California Fraudster Receives Punishment for Involvement in Large-Scale Ticket Fraud

4 min read

In a significant legal development, Derrick Langford, a 49-year-old California resident, has received a federal prison sentence for orchestrating an extensive ticket scam that reached across the United States, including a notable case involving a Texas A&M football game. The sentencing decision, announced by U.S. Attorney Alamdar S. Hamdani, serves as a culmination of Langford’s illicit activities and the subsequent investigation that unveiled the depth of his multi-level fraud scheme.

Langford, who admitted guilt on August 24, 2023, is now facing a 24-month prison term, followed by one year of supervised release, as ordered by U.S. District Judge Charles Eskridge. The charges stemmed from Langford’s systematic use of stolen credit card information and false identities to purchase tickets for various events, from sporting occasions to music concerts, across the nation. U.S. Attorney Hamdani emphasized the impact of Langford’s actions, victimizing not only identity theft victims and internet buyers but also the venues that suffered financial losses due to his fraudulent activities.

“For years, Langford engaged in multi-level fraud, victimizing identity theft victims, unsuspecting internet buyers, and various venues, from football stadiums to music arenas,” stated U.S. Attorney Hamdani. He highlighted that despite the perceived anonymity offered by the internet, Langford’s elaborate scheme was eventually unraveled, in part thanks to the efforts of the 12th Man Foundation at Texas A&M University.

During his plea, Langford confessed to utilizing stolen credit card information and false identities to procure tickets, which he later sold on internet-based resale platforms like Ticket Liquidator. The scheme had widespread consequences, affecting multiple venues and individuals. Hamdani underscored that Langford’s fraudulent activities had far-reaching consequences, impacting not only individual victims but also causing monetary losses for various entertainment venues nationwide.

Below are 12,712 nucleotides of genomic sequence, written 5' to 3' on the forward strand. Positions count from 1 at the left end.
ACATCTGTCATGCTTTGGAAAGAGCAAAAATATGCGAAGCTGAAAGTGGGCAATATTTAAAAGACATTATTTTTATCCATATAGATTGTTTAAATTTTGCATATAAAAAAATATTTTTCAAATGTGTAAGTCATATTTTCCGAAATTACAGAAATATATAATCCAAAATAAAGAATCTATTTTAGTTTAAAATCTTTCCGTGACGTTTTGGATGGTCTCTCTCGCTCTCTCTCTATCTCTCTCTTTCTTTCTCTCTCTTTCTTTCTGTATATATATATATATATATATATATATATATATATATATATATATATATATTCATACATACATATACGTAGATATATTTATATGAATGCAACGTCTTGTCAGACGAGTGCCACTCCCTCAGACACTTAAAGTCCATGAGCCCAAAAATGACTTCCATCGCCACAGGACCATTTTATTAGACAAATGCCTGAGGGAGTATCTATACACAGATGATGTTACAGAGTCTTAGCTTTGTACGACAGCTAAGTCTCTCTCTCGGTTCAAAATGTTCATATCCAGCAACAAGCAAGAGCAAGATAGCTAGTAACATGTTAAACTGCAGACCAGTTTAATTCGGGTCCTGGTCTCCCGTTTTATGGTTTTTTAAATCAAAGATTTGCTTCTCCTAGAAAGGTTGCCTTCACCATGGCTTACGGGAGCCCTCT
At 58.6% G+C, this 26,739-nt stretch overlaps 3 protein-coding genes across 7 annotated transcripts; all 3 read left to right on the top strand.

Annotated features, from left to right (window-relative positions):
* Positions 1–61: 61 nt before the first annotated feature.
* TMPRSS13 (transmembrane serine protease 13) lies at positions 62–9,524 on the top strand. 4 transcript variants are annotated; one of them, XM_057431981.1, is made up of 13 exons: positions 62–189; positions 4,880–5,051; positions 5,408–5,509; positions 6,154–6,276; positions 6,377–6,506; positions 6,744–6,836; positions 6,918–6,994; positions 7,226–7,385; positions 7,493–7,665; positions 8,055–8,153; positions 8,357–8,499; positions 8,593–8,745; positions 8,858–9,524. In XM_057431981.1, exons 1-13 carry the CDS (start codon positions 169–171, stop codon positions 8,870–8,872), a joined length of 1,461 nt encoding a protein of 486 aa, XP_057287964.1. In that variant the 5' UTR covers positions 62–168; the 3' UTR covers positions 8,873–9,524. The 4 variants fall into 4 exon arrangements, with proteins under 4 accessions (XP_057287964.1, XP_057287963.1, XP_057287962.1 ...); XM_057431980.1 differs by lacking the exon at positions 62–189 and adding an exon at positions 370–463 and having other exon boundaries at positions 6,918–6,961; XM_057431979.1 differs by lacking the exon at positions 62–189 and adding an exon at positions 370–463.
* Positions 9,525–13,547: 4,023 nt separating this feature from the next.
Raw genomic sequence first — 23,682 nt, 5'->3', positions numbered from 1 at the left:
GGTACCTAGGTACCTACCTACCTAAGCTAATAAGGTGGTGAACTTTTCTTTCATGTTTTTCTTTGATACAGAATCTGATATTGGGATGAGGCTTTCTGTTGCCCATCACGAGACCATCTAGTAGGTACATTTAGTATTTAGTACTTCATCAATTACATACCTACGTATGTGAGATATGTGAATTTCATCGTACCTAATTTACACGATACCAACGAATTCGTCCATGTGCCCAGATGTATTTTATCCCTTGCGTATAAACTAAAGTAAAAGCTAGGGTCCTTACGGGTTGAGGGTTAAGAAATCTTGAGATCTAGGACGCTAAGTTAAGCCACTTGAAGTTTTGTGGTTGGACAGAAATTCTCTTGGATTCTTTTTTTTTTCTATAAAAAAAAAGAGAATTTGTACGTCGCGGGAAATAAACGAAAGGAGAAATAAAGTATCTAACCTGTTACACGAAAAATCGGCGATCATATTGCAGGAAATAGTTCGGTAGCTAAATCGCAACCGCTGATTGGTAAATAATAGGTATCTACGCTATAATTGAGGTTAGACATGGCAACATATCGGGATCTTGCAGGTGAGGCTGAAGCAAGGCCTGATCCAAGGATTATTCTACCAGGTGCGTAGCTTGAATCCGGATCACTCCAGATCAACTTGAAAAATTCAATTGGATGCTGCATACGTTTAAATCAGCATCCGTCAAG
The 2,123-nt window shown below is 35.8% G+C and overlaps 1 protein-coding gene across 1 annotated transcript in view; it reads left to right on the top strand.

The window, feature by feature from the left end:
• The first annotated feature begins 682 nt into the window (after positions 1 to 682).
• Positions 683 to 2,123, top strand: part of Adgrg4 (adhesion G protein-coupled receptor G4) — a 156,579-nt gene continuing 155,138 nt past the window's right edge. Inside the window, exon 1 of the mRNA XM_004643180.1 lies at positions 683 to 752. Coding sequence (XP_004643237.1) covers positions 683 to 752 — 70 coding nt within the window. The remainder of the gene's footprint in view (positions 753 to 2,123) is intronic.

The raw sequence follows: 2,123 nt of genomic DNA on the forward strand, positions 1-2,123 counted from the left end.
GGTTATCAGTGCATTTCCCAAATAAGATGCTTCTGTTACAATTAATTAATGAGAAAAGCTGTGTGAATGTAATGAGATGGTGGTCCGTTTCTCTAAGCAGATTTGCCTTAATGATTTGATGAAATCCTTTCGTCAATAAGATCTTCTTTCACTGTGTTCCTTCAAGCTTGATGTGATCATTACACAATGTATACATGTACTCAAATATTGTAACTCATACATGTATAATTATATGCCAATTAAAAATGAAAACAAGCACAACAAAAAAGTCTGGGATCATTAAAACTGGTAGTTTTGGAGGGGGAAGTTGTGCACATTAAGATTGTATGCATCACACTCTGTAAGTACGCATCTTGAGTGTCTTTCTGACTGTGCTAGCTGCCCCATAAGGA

A particularly noteworthy incident tied to Langford’s fraudulent activities involved the Texas A&M football game against Clemson on September 8, 2018. Langford admitted to creating false buyer accounts and utilizing stolen credit card numbers to purchase and subsequently resell tickets to the game. Unfortunately, unsuspecting buyers ended up with invalid tickets, resulting in a 100% loss for Texas A&M University on these fraudulent transactions.

Read more:

As Langford’s illicit scheme progressed, it was discovered that he had accumulated stolen credit card information and personal identifying details from over 75 victims within one of his email accounts. The extent of the impact on individuals and institutions alike highlights the severity of Langford’s actions and the need for legal consequences.

Despite being currently on bond, Langford is set to voluntarily surrender to a U.S. Bureau of Prisons facility in the near future. The conclusion of this case marks a significant victory for justice and underscores the collaborative efforts of law enforcement agencies involved in the investigation.

The FBI led the comprehensive investigation into Langford’s activities, with valuable assistance from the Texas A&M University Police Department. The prosecution of the case was carried out by Assistant U.S. Attorneys Quincy Ollison and Belinda Beek, who navigated the complexities of Langford’s fraudulent endeavors to bring about a just resolution.

In light of this case, it is evident that cybercrimes, such as ticket fraud, have real-world consequences, affecting not only individuals but also reputable institutions. The successful prosecution of Derrick Langford serves as a deterrent to those considering engaging in similar illicit activities and emphasizes the commitment of law enforcement to safeguarding the integrity of online transactions and protecting the rights of victims.

You May Also Like

More From Author

+ There are no comments

Add yours